Analyst: Make Rail Baltic more directly useful to local population (2)
Current opposition to the Rail Baltic project could be countered by integrating it in Tallinn’s metropolitan transport network, analytic Hannes Luts said earlier this week. Luts proposed taking the Rail Baltic route along the existing tracks between Tallinn and Rapla.
Luts said on ETV on Tuesday that if Rail Baltic’s route were to be drawn along the already established Rapla-Tallinn railway line, Tallinn’s metropolitan region would get a modern railway system, and the project on the whole would be easier to explain to the local population.
Luts said that the currently ongoing legal disputes surrounding the state’s expropriation of land owners for the sake of the new line were entirely understandable. Meanwhile, how the local population eventually received the project also depended on its evident benefits for the people living in the area, he added.
The current route didn’t do much for the city and the municipalities surrounding it, Luts said. In order to disturb as few people as possible, the current project avoided towns and villages. The conflict, according to Luts, is that though there are high hopes that the new line will benefit local transport, building it meant having to tear down the homes of plenty of people.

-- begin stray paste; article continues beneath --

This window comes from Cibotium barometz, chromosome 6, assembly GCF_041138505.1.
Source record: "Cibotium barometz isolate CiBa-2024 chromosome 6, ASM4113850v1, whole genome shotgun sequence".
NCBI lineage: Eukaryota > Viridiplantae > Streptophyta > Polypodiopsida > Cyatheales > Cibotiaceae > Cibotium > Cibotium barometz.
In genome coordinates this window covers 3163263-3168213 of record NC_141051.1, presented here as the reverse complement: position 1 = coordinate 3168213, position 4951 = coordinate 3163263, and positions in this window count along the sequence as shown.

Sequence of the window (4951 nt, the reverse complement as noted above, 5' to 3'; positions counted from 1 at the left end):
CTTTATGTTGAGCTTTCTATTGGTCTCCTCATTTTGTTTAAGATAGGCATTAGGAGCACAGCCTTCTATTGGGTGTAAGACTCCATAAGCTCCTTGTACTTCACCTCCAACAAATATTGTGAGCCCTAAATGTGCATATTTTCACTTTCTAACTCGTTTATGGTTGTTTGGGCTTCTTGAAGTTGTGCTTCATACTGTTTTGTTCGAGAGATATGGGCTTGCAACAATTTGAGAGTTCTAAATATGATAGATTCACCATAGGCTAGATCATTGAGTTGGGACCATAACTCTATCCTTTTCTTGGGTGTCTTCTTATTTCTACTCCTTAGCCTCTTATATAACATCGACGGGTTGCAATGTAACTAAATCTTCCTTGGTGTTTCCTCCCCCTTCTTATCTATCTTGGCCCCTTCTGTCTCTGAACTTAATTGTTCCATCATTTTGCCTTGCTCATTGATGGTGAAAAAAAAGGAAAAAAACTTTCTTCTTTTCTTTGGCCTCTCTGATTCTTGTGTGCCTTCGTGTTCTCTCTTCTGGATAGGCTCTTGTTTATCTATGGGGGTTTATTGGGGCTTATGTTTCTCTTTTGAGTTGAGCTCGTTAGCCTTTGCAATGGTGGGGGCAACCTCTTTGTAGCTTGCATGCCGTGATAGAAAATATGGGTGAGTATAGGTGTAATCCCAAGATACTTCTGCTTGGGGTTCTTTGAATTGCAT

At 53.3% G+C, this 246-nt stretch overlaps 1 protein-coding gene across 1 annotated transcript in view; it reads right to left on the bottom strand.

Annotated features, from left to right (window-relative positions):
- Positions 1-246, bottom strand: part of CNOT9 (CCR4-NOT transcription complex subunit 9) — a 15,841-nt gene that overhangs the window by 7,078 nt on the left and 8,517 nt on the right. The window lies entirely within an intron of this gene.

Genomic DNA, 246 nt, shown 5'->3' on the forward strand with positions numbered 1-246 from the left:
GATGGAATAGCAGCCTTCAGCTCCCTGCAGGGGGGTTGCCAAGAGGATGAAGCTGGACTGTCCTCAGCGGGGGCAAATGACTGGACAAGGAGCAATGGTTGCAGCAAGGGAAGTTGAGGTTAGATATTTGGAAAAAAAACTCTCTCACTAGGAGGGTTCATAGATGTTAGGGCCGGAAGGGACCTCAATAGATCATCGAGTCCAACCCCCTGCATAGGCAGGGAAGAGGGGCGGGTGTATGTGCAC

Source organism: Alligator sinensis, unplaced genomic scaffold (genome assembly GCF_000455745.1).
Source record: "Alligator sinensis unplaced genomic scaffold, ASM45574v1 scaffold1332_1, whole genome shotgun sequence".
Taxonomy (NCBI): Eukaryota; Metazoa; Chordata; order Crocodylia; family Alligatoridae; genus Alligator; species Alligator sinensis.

Because of this, drawing the route along the existing railway line would make more sense, Luts opined. The cost of construction would doubtlessly increase, but the benefits, compared to taking the line through an area where not too many people live and homes would still need to be given up for it, were convincing.
“Let’s be honest, with the help of Rail Baltic we could get a state-of-the-art, efficient metropolitan railway from Tallinn to Rapla, because the current railway has only low capacity,” Luts said.
What wasn’t yet clear was the environment of the project in terms of transport and tax policy, Luts pointed out. In the end, what would count was whether or not Rail Baltic would have freight volumes to move, and how much this would cost. The price of transport again would depend on the taxation of railway versus road transport.
Today railway transports were taxed twice, Luts said, as operators needed to pay both energy and fuel excise duties as well as for the use of the railway infrastructure. This didn’t contribute to a favorable outlook.